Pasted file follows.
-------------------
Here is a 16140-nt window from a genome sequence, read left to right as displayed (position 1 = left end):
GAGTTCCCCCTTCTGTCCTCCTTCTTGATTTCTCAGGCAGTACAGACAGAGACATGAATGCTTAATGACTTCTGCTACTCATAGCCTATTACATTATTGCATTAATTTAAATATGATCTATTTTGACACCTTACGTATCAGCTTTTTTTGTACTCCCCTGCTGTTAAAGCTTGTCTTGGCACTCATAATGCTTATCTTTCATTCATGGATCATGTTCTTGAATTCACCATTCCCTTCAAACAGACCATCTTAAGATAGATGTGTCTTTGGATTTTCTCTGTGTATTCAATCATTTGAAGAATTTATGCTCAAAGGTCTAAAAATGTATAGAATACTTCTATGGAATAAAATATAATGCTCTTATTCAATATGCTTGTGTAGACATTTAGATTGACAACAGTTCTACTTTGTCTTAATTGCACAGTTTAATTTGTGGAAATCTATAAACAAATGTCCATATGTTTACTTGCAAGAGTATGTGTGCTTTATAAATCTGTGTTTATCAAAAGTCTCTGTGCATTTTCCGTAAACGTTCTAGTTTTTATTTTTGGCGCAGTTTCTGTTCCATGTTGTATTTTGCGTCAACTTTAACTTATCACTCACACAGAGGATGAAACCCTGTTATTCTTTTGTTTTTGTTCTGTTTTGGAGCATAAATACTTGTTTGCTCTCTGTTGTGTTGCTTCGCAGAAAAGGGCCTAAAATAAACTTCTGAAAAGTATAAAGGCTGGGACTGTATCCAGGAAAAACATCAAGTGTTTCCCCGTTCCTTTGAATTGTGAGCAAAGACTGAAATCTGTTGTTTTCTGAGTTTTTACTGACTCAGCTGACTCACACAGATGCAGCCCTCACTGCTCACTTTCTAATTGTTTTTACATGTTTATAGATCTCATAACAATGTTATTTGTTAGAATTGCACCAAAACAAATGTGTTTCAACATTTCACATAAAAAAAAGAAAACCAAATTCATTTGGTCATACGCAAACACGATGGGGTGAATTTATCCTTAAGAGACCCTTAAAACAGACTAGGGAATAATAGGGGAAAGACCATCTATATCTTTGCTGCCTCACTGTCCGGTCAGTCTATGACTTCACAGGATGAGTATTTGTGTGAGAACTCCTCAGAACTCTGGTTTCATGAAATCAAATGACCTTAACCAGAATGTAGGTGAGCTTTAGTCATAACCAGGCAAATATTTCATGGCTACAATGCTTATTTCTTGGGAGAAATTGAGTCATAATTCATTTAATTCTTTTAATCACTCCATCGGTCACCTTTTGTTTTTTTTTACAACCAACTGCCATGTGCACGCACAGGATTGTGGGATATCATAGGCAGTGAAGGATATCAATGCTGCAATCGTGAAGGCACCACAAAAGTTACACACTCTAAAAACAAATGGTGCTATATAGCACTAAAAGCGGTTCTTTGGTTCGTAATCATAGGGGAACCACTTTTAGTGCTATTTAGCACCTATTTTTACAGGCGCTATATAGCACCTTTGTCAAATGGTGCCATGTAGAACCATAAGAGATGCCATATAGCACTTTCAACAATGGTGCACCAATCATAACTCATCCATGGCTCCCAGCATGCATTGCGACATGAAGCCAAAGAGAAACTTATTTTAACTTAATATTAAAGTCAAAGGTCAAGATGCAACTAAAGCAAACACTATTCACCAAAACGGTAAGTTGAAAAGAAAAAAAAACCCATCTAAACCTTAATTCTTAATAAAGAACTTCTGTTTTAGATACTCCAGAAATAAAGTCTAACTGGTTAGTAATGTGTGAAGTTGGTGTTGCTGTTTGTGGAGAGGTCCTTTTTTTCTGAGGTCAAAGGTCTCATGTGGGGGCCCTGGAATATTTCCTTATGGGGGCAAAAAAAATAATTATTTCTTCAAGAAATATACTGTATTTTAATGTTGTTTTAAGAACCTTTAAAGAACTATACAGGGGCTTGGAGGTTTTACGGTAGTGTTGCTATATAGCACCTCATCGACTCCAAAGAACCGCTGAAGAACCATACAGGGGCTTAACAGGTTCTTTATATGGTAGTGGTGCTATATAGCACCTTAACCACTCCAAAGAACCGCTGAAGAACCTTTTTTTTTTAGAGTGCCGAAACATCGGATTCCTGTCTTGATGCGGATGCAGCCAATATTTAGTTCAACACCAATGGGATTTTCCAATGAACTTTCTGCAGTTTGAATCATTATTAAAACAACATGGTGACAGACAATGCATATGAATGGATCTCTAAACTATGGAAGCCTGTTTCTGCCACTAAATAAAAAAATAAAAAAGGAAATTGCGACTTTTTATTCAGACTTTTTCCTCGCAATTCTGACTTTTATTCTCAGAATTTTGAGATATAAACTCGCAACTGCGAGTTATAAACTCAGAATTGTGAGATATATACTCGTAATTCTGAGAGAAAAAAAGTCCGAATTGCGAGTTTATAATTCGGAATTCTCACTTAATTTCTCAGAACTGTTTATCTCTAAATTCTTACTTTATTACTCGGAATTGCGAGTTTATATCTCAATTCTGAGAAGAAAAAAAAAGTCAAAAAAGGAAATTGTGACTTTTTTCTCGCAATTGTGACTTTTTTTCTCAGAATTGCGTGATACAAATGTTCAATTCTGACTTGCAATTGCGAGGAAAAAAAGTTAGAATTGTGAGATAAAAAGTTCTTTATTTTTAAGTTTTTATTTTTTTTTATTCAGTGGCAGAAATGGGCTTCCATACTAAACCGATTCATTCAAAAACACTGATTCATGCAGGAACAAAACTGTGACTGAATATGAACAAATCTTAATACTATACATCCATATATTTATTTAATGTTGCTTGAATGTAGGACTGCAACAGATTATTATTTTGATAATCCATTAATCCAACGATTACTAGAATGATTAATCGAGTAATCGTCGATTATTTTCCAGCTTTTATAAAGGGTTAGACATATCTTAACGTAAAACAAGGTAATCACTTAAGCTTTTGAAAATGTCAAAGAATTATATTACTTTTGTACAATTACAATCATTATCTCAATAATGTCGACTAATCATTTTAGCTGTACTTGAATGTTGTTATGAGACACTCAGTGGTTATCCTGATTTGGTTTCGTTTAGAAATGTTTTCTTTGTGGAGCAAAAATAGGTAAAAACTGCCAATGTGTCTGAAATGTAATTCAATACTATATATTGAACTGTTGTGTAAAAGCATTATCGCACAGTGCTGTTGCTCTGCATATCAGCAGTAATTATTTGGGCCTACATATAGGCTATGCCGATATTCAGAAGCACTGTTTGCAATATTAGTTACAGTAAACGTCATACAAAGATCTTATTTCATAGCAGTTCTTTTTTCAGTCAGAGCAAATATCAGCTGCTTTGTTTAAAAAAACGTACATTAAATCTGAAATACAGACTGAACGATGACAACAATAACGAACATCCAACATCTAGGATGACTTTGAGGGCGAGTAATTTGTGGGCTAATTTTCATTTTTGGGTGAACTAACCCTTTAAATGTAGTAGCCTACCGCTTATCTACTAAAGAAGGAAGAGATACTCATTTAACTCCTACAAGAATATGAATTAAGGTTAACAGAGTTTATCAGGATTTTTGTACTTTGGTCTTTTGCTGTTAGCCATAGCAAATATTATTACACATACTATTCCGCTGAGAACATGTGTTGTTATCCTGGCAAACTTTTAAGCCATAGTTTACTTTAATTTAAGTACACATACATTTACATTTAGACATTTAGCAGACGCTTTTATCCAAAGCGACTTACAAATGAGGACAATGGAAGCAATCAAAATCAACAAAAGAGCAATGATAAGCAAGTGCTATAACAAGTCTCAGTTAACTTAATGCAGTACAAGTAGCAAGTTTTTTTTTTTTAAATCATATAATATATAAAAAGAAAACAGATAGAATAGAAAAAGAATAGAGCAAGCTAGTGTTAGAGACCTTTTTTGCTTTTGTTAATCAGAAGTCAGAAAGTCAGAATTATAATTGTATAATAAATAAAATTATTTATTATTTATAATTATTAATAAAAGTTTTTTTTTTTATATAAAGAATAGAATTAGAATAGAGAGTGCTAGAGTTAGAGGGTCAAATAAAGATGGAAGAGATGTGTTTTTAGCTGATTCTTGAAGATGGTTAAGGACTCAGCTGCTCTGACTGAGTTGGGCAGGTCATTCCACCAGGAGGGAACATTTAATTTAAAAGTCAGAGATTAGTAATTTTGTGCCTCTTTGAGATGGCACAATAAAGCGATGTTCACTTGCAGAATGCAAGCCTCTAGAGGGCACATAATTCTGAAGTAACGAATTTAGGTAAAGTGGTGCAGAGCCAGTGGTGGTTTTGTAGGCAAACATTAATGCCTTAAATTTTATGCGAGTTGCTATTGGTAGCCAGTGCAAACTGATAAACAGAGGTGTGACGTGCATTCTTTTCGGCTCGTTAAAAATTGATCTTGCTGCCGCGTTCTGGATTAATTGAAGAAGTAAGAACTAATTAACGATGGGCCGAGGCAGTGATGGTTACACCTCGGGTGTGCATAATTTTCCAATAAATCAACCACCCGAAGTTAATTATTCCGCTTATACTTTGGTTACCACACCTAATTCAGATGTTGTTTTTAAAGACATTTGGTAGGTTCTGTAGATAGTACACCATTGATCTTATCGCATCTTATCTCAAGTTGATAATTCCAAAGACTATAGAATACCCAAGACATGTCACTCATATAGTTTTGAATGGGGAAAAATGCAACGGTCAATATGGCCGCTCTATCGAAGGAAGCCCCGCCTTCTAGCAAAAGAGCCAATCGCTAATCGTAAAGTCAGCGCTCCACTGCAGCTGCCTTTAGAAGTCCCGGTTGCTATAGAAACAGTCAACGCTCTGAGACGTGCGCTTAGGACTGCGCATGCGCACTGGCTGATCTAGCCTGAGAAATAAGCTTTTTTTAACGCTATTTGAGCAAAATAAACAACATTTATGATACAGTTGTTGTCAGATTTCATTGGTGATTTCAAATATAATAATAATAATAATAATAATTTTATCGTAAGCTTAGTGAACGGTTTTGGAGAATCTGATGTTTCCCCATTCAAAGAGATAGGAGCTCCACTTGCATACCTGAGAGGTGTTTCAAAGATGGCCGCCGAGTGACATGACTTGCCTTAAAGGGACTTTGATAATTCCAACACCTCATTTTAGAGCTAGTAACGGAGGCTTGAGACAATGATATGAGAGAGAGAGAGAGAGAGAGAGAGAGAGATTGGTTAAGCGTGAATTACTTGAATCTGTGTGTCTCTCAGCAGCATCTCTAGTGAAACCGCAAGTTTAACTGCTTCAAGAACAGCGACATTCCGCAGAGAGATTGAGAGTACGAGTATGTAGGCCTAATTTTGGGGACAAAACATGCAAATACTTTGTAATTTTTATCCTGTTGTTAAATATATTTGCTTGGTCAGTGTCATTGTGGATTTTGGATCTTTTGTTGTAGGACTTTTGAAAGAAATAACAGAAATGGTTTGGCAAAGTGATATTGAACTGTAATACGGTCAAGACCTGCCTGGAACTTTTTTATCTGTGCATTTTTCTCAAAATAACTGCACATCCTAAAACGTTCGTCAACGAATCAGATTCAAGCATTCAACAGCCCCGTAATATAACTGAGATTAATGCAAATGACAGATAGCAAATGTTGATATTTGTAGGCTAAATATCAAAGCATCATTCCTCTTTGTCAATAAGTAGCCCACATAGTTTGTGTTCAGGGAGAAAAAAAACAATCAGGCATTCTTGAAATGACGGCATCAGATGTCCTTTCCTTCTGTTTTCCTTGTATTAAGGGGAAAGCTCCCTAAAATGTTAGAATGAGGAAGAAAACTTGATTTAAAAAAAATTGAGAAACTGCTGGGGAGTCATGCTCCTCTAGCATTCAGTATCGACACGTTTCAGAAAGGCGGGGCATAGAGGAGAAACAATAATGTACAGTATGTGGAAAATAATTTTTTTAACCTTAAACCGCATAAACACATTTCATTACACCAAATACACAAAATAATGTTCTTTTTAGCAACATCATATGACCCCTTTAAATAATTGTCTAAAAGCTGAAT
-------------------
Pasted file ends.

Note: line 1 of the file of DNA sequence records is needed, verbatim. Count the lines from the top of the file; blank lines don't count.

Here is a 16140-nt window from a genome sequence, read left to right as displayed (position 1 = left end):